Religious right livid over transgender appointee

RELIGIOUS RIGHT LIVID OVER TRANSGENDER APPOINTEE…. In something of a milestone, President Obama has named Amanda Simpson to be a senior technical advisor to the Commerce Department. That wouldn’t be especially noteworthy were it not for the fact that Simpson is one of the first-ever transgender presidential appointees to the federal government, and is a member of the National Center for Transgender Equality’s board of directors.

As far as I can tell, the news was largely ignored by Republicans, but Focus on the Family issued a report on this to its membership yesterday. The religious right isn’t exactly pleased.

“Is there going to be a transgender quota now in the Obama administration?” asked Peter LaBarbera, president of Americans for Truth. “How far does this politics of gay and transgender activism go? Clearly this is an administration that is pandering to the gay lobby.” […]

“We should consider what transgender activism is about,” he said,” which is essentially recognizing civil rights based on gender confusion.”

Matt Barber, associate dean at Liberty University, said the appointment “boggles the mind.”

“This isn’t like appointing an African-American in order to try to provide diversity and right some kind of discriminatory wrong,” he said. “This is about political correctness.”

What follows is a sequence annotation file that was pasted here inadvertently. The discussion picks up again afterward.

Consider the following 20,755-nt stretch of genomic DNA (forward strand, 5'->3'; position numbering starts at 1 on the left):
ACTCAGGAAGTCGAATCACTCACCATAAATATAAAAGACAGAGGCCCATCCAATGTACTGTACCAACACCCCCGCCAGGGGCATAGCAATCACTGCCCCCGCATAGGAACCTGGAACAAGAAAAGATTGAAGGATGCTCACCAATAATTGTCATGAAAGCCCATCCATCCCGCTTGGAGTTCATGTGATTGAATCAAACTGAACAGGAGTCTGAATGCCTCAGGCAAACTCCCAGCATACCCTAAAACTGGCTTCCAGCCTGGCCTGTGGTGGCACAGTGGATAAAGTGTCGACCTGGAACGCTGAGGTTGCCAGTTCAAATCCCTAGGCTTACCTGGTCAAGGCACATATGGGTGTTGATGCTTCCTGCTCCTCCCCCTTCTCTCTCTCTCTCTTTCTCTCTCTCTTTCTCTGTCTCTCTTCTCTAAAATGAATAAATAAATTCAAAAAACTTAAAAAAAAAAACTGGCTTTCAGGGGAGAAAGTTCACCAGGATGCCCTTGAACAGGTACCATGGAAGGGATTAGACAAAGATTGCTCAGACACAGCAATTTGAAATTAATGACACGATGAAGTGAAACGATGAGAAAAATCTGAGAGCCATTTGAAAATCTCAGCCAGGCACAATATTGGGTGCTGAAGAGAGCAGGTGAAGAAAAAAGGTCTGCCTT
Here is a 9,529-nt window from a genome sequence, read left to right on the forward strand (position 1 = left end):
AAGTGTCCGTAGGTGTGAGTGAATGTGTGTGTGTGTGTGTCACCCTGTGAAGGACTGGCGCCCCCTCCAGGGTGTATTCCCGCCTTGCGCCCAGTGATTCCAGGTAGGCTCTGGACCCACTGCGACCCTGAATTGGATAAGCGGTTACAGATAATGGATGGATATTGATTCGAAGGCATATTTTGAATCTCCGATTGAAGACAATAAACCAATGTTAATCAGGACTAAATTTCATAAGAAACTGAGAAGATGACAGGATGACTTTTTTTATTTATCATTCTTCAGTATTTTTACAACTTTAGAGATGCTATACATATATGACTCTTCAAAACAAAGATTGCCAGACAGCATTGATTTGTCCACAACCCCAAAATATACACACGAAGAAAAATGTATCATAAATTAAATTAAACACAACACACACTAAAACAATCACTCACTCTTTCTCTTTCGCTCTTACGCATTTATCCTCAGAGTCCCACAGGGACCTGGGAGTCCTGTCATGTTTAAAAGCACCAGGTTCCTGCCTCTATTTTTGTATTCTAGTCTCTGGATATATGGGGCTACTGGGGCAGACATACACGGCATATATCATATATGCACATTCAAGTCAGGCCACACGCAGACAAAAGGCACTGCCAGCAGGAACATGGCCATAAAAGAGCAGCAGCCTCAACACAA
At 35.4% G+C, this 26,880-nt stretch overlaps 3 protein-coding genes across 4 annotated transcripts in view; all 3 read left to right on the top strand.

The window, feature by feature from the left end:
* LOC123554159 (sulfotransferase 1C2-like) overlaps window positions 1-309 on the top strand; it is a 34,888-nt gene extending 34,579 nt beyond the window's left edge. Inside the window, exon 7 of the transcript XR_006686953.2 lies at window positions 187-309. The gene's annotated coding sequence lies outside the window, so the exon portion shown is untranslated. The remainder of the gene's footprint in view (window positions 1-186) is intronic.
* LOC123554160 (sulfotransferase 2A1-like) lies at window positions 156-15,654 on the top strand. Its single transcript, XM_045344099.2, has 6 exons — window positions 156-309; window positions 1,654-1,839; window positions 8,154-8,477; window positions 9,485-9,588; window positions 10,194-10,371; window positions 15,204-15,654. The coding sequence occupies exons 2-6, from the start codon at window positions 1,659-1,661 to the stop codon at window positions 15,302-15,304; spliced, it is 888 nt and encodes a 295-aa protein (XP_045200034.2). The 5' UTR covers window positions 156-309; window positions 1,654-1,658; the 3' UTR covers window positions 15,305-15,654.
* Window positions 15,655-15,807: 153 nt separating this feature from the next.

As a substantive matter, this is almost comical. A qualified woman was hired to do a job in government. This woman used to be a man. From this, the religious right raises the specter of “a transgender quota.” The notion that Amanda Simpson might actually be the best person for the job, and shouldn’t face discrimination, never enters the equation.

But as a political matter, I find it pretty interesting to see the difference in impressions when it comes to President Obama and efforts on issues important to the LGBT community. On the one hand, the religious right sees the White House embracing the politics of gay and transgender activism” and “pandering to the gay lobby.” On the other hand, many in the LGBT community see the White House as deeply disappointing, ignoring the issues that matter.

In the long run, I suspect it’s the former that will grow angrier. In his first year, the president has presented a package of domestic partnership benefits for federal workers, addressed the diplomatic passport issue, issued a strong Pride Month proclamation, hosted a White House event to honor the 40th anniversary of the Stonewall riots, signed an expanded hate crimes bill into law, lifted the travel/immigration ban on those with HIV/AIDS, and recommitted to do even more. It’s not a bad start.

Over the next couple of years, I can only assume Focus on the Family’s mailings will grow even more strident. That’s probably a good thing.